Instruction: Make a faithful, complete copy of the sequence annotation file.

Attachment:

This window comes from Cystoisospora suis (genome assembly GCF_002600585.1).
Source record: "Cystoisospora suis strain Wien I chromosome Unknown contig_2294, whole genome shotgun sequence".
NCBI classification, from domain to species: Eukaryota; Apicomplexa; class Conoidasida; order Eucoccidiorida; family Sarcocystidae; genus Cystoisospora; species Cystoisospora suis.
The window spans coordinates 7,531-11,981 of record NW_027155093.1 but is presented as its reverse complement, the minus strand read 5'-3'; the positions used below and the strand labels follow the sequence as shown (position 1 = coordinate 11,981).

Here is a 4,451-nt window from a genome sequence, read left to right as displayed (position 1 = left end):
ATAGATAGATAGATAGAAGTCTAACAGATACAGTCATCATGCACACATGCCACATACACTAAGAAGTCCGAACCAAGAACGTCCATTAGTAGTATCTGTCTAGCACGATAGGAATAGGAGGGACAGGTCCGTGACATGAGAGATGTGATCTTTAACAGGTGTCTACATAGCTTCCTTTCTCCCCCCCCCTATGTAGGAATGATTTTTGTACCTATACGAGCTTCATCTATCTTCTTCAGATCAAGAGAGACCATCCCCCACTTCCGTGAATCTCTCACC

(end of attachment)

This window comes from Cystoisospora suis (genome assembly GCF_002600585.1).
Source record: "Cystoisospora suis strain Wien I chromosome Unknown contig_2294, whole genome shotgun sequence".
NCBI classification, from domain to species: Eukaryota; Apicomplexa; class Conoidasida; order Eucoccidiorida; family Sarcocystidae; genus Cystoisospora; species Cystoisospora suis.
The window spans coordinates 7,531-11,981 of record NW_027155093.1 but is presented as its reverse complement, the minus strand read 5'-3'; the positions used below and the strand labels follow the sequence as shown (position 1 = coordinate 11,981).

Here is a 4,451-nt window from a genome sequence, read left to right as displayed (position 1 = left end):
ATAGATAGATAGATAGAAGTCTAACAGATACAGTCATCATGCACACATGCCACATACACTAAGAAGTCCGAACCAAGAACGTCCATTAGTAGTATCTGTCTAGCACGATAGGAATAGGAGGGACAGGTCCGTGACATGAGAGATGTGATCTTTAACAGGTGTCTACATAGCTTCCTTTCTCCCCCCCCCTATGTAGGAATGATTTTTGTACCTATACGAGCTTCATCTATCTTCTTCAGATCAAGAGAGACCATCCCCCACTTCCGTGAATCTCTCACC